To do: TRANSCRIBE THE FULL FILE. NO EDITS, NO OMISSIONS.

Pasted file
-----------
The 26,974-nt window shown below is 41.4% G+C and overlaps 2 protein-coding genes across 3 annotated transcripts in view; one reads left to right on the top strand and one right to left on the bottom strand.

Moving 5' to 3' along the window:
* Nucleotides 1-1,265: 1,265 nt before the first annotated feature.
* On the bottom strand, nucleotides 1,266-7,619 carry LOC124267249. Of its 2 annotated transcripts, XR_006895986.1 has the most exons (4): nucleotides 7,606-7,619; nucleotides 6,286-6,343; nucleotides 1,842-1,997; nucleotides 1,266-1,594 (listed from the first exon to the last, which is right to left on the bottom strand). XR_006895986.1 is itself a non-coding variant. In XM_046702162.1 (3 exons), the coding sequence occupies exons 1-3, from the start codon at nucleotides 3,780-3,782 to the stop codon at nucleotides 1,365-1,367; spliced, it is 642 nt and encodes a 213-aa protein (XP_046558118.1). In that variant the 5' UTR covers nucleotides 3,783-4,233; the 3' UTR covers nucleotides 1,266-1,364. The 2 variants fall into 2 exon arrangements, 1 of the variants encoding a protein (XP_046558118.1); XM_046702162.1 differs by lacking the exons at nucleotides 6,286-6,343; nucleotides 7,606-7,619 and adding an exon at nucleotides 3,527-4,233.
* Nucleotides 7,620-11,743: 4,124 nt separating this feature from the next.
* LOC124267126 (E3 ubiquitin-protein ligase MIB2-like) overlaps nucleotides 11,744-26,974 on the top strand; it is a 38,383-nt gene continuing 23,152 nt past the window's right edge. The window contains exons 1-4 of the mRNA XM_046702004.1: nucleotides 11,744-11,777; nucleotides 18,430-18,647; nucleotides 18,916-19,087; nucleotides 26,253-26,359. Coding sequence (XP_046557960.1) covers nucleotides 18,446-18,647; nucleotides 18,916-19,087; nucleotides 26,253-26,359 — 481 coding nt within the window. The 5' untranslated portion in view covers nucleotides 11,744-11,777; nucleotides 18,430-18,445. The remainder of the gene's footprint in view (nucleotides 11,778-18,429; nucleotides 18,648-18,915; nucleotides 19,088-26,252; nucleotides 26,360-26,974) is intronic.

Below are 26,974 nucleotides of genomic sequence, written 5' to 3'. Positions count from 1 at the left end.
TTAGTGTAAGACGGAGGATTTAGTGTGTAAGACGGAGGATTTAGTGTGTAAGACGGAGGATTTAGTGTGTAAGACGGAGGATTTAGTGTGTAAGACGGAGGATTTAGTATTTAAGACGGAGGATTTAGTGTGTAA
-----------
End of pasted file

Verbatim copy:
The 26,974-nt window shown below is 41.4% G+C and overlaps 2 protein-coding genes across 3 annotated transcripts in view; one reads left to right on the top strand and one right to left on the bottom strand.

Moving 5' to 3' along the window:
* Nucleotides 1-1,265: 1,265 nt before the first annotated feature.
* On the bottom strand, nucleotides 1,266-7,619 carry LOC124267249. Of its 2 annotated transcripts, XR_006895986.1 has the most exons (4): nucleotides 7,606-7,619; nucleotides 6,286-6,343; nucleotides 1,842-1,997; nucleotides 1,266-1,594 (listed from the first exon to the last, which is right to left on the bottom strand). XR_006895986.1 is itself a non-coding variant. In XM_046702162.1 (3 exons), the coding sequence occupies exons 1-3, from the start codon at nucleotides 3,780-3,782 to the stop codon at nucleotides 1,365-1,367; spliced, it is 642 nt and encodes a 213-aa protein (XP_046558118.1). In that variant the 5' UTR covers nucleotides 3,783-4,233; the 3' UTR covers nucleotides 1,266-1,364. The 2 variants fall into 2 exon arrangements, 1 of the variants encoding a protein (XP_046558118.1); XM_046702162.1 differs by lacking the exons at nucleotides 6,286-6,343; nucleotides 7,606-7,619 and adding an exon at nucleotides 3,527-4,233.
* Nucleotides 7,620-11,743: 4,124 nt separating this feature from the next.
* LOC124267126 (E3 ubiquitin-protein ligase MIB2-like) overlaps nucleotides 11,744-26,974 on the top strand; it is a 38,383-nt gene continuing 23,152 nt past the window's right edge. The window contains exons 1-4 of the mRNA XM_046702004.1: nucleotides 11,744-11,777; nucleotides 18,430-18,647; nucleotides 18,916-19,087; nucleotides 26,253-26,359. Coding sequence (XP_046557960.1) covers nucleotides 18,446-18,647; nucleotides 18,916-19,087; nucleotides 26,253-26,359 — 481 coding nt within the window. The 5' untranslated portion in view covers nucleotides 11,744-11,777; nucleotides 18,430-18,445. The remainder of the gene's footprint in view (nucleotides 11,778-18,429; nucleotides 18,648-18,915; nucleotides 19,088-26,252; nucleotides 26,360-26,974) is intronic.

Below are 26,974 nucleotides of genomic sequence, written 5' to 3'. Positions count from 1 at the left end.
TTAGTGTAAGACGGAGGATTTAGTGTGTAAGACGGAGGATTTAGTGTGTAAGACGGAGGATTTAGTGTGTAAGACGGAGGATTTAGTGTGTAAGACGGAGGATTTAGTATTTAAGACGGAGGATTTAGTGTGTAA